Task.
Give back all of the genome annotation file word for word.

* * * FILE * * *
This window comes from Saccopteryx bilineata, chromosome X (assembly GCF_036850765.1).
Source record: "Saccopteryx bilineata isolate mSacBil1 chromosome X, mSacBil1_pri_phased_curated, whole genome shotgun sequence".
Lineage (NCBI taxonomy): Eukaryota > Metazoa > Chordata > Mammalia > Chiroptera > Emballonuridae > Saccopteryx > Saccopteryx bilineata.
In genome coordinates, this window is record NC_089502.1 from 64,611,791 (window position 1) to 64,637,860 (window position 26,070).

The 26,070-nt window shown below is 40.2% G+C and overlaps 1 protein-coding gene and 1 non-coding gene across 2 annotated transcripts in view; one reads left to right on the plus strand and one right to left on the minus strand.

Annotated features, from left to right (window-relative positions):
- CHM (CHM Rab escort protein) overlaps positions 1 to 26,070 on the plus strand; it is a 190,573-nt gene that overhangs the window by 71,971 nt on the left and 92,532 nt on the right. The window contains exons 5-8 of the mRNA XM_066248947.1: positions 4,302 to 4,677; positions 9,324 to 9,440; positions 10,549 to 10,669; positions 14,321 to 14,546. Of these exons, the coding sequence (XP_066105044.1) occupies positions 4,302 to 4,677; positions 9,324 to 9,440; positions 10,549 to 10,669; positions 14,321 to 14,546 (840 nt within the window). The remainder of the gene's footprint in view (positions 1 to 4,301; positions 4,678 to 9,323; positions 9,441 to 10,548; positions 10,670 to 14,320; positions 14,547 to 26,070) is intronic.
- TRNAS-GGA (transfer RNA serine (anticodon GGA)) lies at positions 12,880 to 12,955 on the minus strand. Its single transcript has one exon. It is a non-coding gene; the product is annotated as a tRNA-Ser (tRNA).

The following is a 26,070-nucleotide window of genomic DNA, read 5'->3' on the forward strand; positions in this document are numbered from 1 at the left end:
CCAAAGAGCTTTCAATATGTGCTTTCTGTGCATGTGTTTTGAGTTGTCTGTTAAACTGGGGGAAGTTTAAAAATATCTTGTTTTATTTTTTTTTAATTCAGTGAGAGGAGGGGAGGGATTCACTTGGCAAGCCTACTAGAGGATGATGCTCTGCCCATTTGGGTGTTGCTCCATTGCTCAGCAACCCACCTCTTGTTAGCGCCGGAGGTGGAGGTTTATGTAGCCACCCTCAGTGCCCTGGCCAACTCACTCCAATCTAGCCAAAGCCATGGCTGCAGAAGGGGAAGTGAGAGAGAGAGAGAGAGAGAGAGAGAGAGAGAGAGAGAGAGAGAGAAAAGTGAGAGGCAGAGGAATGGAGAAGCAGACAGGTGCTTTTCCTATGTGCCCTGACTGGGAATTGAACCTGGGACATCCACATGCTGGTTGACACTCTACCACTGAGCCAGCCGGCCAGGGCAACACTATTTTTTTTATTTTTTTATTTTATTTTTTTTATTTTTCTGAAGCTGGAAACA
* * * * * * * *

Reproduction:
This window comes from Saccopteryx bilineata, chromosome X (assembly GCF_036850765.1).
Source record: "Saccopteryx bilineata isolate mSacBil1 chromosome X, mSacBil1_pri_phased_curated, whole genome shotgun sequence".
Lineage (NCBI taxonomy): Eukaryota > Metazoa > Chordata > Mammalia > Chiroptera > Emballonuridae > Saccopteryx > Saccopteryx bilineata.
In genome coordinates, this window is record NC_089502.1 from 64,611,791 (window position 1) to 64,637,860 (window position 26,070).

The 26,070-nt window shown below is 40.2% G+C and overlaps 1 protein-coding gene and 1 non-coding gene across 2 annotated transcripts in view; one reads left to right on the plus strand and one right to left on the minus strand.

Annotated features, from left to right (window-relative positions):
- CHM (CHM Rab escort protein) overlaps positions 1 to 26,070 on the plus strand; it is a 190,573-nt gene that overhangs the window by 71,971 nt on the left and 92,532 nt on the right. The window contains exons 5-8 of the mRNA XM_066248947.1: positions 4,302 to 4,677; positions 9,324 to 9,440; positions 10,549 to 10,669; positions 14,321 to 14,546. Of these exons, the coding sequence (XP_066105044.1) occupies positions 4,302 to 4,677; positions 9,324 to 9,440; positions 10,549 to 10,669; positions 14,321 to 14,546 (840 nt within the window). The remainder of the gene's footprint in view (positions 1 to 4,301; positions 4,678 to 9,323; positions 9,441 to 10,548; positions 10,670 to 14,320; positions 14,547 to 26,070) is intronic.
- TRNAS-GGA (transfer RNA serine (anticodon GGA)) lies at positions 12,880 to 12,955 on the minus strand. Its single transcript has one exon. It is a non-coding gene; the product is annotated as a tRNA-Ser (tRNA).

The following is a 26,070-nucleotide window of genomic DNA, read 5'->3' on the forward strand; positions in this document are numbered from 1 at the left end:
CCAAAGAGCTTTCAATATGTGCTTTCTGTGCATGTGTTTTGAGTTGTCTGTTAAACTGGGGGAAGTTTAAAAATATCTTGTTTTATTTTTTTTTAATTCAGTGAGAGGAGGGGAGGGATTCACTTGGCAAGCCTACTAGAGGATGATGCTCTGCCCATTTGGGTGTTGCTCCATTGCTCAGCAACCCACCTCTTGTTAGCGCCGGAGGTGGAGGTTTATGTAGCCACCCTCAGTGCCCTGGCCAACTCACTCCAATCTAGCCAAAGCCATGGCTGCAGAAGGGGAAGTGAGAGAGAGAGAGAGAGAGAGAGAGAGAGAGAGAGAGAGAGAGAGAAAAGTGAGAGGCAGAGGAATGGAGAAGCAGACAGGTGCTTTTCCTATGTGCCCTGACTGGGAATTGAACCTGGGACATCCACATGCTGGTTGACACTCTACCACTGAGCCAGCCGGCCAGGGCAACACTATTTTTTTTATTTTTTTATTTTATTTTTTTTATTTTTCTGAAGCTGGAAACA